If you want a Jorno but don’t need its case, EC Technology’s keyboard is a clone that’s a few bucks cheaper. However, as a dead ringer for the Jorno, it also shares both its perks and its downsides.
Which came first: The Jorno or the $33 EC Technology Foldable Bluetooth keyboard? It’s a chicken-or-the-egg sort of deal.
If you care about this question, you likely invested a good sum of money in the Jorno Kickstarter campaign. Who wouldn’t be steamed about forking over their hard-earned cash for a folding keyboard that can be had elsewhere under a different brand name, for a lot less money? The differences between the Jorno and the EC keyboards are so minor, it’s unlikely most people will tell them apart at a glance.
Design and performance
Like the Jorno, the EC Tech keyboard measures 9.91 x 3.53 x 0.26 inches fully deployed and 5.77 x 3.53 x 0.67 inches in size. The EC’s construction is nearly identical too: Aside from a lack of the rubber feet that keep the Jorno from sliding around during use, I couldn’t see or feel any difference in construction or materials between the two keyboards. That’s a good thing: The Jorno and EC Tech keyboards’ matte-grey anodized aluminium exteriors are tough, keep the hardware’s weight down, and look great.
The EC Tech is a dead ringer for the Jorno in multiple other ways, too: The power and Bluetooth pairing lights at the top of the EC Tech keyboard are identical to those on the more expensive Jorno. The hardware weighs the same and its battery life, as near as I could tell through testing, lasts for the same amount of time.
It should come as no surprise then that, after a few hours of typing on the EC Tech keyboard, I became frustrated with it for all of the same reasons as with the Jorno. So yeah, if you’re a touch-typist or a hunt-and-pecker that has fingers the size of Snickers bars, you’ll hate this thing just as much as you’ll hate the Jorno.
Not quite an exact clone
With all the similarities between the EC Tech keyboard and the Jorno, let’s talk about what’s different.
First, you don’t get a case with the EC Tech. The Jorno comes with a nifty one that transforms into a tablet stand. If you can live with that, or already own a tablet/smartphone stand that you like, you may as well get the EC Tech keyboard instead of the Jorno. Then, with the cash you saved, buy a hot dog and drink to celebrate your financial victory.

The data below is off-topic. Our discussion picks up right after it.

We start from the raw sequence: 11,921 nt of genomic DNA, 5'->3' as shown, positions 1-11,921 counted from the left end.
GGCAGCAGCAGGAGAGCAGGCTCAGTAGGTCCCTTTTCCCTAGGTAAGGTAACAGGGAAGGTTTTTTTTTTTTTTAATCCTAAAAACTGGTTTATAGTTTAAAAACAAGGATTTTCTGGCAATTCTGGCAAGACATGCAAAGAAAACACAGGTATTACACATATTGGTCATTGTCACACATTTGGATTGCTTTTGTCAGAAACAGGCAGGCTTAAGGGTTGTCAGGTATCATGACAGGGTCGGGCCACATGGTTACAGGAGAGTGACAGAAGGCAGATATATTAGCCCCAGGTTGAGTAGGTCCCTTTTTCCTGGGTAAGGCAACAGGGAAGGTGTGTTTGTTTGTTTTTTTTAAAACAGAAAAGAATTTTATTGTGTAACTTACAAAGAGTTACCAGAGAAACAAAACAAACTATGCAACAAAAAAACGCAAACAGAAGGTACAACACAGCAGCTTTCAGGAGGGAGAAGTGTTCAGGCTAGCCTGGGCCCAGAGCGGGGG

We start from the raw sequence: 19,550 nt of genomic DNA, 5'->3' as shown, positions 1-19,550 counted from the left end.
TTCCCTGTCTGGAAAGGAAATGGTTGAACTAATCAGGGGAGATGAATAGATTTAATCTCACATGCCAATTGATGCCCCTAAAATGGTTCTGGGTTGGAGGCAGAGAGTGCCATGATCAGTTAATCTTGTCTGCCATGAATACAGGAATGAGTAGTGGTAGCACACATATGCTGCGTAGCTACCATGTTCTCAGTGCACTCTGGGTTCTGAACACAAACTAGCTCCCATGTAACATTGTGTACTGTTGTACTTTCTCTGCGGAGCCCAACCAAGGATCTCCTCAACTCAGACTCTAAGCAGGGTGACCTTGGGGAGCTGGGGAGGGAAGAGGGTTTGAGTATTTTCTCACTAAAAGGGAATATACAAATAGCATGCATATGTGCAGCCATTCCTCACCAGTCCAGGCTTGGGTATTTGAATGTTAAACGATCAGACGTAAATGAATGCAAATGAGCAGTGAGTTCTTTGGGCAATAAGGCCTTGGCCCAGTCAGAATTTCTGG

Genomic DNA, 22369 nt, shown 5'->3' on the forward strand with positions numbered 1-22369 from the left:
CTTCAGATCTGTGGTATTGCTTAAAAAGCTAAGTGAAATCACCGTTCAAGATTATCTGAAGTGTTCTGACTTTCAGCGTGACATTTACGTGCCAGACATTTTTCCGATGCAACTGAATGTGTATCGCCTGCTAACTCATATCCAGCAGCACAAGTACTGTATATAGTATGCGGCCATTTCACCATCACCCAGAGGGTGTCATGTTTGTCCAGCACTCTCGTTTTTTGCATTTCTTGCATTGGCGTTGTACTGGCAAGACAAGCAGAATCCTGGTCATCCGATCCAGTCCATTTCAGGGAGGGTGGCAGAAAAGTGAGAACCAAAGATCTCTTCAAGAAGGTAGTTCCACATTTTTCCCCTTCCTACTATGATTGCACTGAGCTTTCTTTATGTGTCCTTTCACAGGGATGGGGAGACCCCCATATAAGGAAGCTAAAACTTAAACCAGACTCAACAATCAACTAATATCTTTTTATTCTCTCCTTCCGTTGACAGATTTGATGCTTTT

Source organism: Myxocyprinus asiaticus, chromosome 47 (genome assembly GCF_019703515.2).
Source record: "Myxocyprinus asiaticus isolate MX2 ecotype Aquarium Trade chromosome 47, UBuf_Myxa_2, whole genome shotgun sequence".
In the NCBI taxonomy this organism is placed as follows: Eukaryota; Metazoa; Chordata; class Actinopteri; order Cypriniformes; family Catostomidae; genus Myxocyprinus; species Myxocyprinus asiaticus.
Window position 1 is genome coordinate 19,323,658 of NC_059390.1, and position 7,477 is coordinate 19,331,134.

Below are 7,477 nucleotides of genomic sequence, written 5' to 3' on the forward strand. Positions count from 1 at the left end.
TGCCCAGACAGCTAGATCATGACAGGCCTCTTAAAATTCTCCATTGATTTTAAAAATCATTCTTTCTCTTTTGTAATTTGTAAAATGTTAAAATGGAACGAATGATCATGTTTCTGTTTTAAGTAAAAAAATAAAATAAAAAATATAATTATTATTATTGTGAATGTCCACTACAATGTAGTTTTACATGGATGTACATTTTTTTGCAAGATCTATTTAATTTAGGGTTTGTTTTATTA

It is possible to buy a stand separately for $9. But buying the EC Tech plus a case would cost you about two bucks more than ordering a Jorno through Amazon, so you may as well buy the Jorno if you need more than just the keyboard.
Though the key layout and typing experience on the EC keyboard matches that of the Jorno, the labeling on the two keyboards differs. Either will allow you map their keyboard to work with Android, Windows, or iOS, but only the Jorno’s keys have the shortcut iconography for all three operating systems stamped on them. The EC keyboard offers the visual cues for just a limited number of Windows and Android shortcuts. If you’re an Android or Windows devotee, the lack of Apple icons might not matter to you—but if you end up switching to a piece of iOS hardware down the road, it could prove irritating.
Should you buy EC Tech’s keyboard or get a Jorno instead? Honestly, aside from their build quality, I’m really not crazy about either. While each keyboard has a great feel with a satisfying amount of travel, the spacing between the keys and the size of the keys themselves make it difficult to type accurately at speed. I say this as someone used to working on an Apple Wireless keyboard and a Logitech EasySwitch keyboard nonstop for hours per day. I can’t imagine how frustrating using the EC Tech or Jorno would be for someone who typically works on a full-sized desktop keyboard.
That said, if you’re specifically looking for a Jorno replica and don’t need a case, you can save a few bucks with EC Tech’s keyboard.
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Séamus Bellamy is a travel and technology writer with bylines at Boing Boing, AFAR Magazine, BBC Worldwide and USA Today. A full-time digital nomad, Séamus calls Canada home--but he doesn't see it all that often.